NEW YORK (GenomeWeb) – Molecular diagnostics startup NuProbe announced today that it has closed an $11 million Series A financing round.
The round was co-led by Sequoia China and Serica Partners, and included WuXi AppTec Corporate Ventures.
NuProbe, a spinout of Harvard's Wyss Institute, said it would use the money to hire additional staff at its offices in Massachusetts and China. The firm also plans to continue developing its toehold hybridization probes — which enable near-optimal single-base discrimination across temperature, salt, and concentration conditions — for qPCR and next-generation sequencing-based mutation detection.
"Our technology provides uniquely high sensitivity and multiplexing capability for non-invasive cell-free DNA detection in blood," NuProbe Cofounder and Rice University researcher David Yu Zhang said in a statement. "We are optimistic about the value of our technology in optimizing treatment, monitoring disease, screening for early stages of disease, and other applications of genomics as applied to human health."
According to the Wyss Institute, NuProbe was spun out in order to commercialize the institute's DNA nanotechnology-based variant-detecting method as a fast, low-cost, and multiplexed molecular diagnostic for different diseases including cancer and infectious diseases. Harvard's Office of Technology Development and NuProbe have signed a licensing agreement for the technology, with the aim of developing clinical assays capable of simultaneously detecting multiple rare disease-related DNA variants in bodily fluids.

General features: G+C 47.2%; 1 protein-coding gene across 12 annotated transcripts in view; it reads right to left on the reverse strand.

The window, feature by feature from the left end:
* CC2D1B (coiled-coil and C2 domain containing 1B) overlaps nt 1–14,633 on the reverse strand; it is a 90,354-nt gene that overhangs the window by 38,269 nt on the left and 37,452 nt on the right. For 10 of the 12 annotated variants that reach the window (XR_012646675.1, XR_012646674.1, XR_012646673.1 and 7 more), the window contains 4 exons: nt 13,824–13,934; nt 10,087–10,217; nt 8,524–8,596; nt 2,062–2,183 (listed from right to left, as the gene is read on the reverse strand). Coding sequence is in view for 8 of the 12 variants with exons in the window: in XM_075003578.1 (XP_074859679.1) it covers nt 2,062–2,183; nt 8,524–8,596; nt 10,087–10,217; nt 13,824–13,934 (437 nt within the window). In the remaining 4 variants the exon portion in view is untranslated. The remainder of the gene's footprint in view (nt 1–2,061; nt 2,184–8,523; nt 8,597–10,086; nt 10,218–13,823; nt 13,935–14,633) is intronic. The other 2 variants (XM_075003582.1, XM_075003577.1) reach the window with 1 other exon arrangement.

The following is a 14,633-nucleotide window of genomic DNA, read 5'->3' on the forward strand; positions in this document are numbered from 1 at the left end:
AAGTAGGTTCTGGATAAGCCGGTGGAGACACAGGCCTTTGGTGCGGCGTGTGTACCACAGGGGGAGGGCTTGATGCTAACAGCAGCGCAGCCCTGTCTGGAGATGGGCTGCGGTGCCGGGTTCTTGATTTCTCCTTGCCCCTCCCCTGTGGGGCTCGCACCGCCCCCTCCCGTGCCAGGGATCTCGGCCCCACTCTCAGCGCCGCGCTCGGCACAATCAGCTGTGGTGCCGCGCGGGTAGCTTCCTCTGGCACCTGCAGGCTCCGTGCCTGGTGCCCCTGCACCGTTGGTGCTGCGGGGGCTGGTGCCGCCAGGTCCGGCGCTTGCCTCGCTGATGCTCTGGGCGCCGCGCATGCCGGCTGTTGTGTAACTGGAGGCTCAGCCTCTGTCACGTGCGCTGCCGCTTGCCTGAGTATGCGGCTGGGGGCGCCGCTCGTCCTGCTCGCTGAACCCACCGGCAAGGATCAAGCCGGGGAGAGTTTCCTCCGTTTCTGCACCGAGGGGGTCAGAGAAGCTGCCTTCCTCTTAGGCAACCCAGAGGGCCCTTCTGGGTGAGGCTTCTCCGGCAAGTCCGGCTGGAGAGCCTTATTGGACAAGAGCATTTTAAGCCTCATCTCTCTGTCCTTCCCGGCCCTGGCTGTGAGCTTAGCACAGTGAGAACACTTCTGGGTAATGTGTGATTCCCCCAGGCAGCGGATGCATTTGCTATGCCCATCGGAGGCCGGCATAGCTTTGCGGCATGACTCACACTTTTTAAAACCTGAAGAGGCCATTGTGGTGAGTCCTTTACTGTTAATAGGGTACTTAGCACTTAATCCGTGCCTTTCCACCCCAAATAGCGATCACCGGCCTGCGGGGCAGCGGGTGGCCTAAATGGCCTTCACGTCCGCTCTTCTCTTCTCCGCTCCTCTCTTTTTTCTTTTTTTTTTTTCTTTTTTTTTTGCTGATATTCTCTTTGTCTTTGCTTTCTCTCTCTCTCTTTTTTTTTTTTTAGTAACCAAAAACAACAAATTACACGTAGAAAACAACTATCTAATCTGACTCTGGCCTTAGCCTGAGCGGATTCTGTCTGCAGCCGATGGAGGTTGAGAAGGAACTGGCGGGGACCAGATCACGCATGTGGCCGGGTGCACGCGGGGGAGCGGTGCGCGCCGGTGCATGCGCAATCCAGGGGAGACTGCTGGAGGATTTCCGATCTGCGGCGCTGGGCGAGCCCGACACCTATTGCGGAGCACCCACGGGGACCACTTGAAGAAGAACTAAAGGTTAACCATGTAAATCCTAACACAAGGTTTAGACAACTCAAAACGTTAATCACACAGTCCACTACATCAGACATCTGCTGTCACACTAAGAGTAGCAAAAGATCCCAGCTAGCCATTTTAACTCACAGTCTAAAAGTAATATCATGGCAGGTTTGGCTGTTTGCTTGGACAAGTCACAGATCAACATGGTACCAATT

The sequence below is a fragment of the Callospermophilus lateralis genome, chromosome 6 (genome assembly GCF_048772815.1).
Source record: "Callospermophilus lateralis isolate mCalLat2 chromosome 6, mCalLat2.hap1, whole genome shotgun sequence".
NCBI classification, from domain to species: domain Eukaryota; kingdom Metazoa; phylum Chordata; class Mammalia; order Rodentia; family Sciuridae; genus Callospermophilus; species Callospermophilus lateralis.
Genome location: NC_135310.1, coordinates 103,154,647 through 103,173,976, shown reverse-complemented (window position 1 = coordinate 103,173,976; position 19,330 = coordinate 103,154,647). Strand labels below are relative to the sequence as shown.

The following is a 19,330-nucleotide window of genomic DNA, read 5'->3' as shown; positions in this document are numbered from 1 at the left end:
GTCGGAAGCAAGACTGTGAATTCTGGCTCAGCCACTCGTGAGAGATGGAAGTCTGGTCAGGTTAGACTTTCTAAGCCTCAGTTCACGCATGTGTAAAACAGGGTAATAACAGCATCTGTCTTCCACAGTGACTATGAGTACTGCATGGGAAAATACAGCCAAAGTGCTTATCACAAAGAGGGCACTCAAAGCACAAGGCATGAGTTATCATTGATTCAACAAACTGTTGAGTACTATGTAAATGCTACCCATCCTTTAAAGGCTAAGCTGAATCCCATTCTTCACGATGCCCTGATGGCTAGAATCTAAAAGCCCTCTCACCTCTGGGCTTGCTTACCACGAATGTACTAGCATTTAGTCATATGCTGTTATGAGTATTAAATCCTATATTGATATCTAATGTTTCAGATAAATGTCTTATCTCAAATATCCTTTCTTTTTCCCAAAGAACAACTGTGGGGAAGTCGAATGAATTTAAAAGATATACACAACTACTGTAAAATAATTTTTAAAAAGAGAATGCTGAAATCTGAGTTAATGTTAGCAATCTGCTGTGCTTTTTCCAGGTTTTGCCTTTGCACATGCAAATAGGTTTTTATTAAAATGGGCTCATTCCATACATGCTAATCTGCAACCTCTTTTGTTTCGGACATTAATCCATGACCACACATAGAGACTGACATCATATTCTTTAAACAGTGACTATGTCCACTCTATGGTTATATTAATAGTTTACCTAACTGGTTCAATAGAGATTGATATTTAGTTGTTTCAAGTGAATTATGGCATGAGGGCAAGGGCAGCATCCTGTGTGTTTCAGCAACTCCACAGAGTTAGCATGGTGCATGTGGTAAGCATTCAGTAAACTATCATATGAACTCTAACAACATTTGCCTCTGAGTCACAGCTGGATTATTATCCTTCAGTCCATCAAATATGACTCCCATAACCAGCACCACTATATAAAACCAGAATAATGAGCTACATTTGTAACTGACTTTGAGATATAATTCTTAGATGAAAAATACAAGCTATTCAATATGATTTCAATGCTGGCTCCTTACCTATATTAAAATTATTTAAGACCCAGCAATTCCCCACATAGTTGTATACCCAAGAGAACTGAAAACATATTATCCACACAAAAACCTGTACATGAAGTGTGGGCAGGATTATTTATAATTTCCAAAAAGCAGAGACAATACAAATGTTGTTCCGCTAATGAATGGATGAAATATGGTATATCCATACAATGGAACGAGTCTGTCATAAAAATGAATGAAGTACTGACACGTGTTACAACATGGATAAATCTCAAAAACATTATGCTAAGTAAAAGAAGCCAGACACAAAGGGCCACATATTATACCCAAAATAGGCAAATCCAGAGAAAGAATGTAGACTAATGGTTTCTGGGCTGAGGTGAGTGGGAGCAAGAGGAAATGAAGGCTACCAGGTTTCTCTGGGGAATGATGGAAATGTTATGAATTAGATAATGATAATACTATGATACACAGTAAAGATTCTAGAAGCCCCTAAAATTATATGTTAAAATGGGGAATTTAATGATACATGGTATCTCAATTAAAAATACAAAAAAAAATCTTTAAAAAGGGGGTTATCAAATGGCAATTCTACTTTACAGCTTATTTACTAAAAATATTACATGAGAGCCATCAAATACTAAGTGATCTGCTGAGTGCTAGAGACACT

Wyss Faculty Member and NuProbe Cofounder Peng Yin codeveloped toehold probes with Zhang to detect DNA and RNA with high sequence selectivity and specificity with high temperature robustness to enable the identification of multiple variants. Toehold probes contain two strands of DNA that are hybridized to each other due to the complementarity of their nucleotide sequences. One, called the "probe strand" is also complementary to a target sequence, while the second "protector strand" copies part of the target DNA, according to the Wyss. The probe strand is specifically bound to its genomic target DNA to allow for its detection, and the protector strand is released, or the reverse happens. This leads to a reaction that is highly sensitive to perturbations.
"Toehold probes add new and powerful DNA nanotechnology-driven capabilities to both polymerase chain reaction and next-generation sequencing-based methods. Their specificity and robustness may enable clinical research labs to specifically home in on multiple rare genetic variants in a single test with fast turnaround, and in a much more cost-effective way," Yin said in a statement.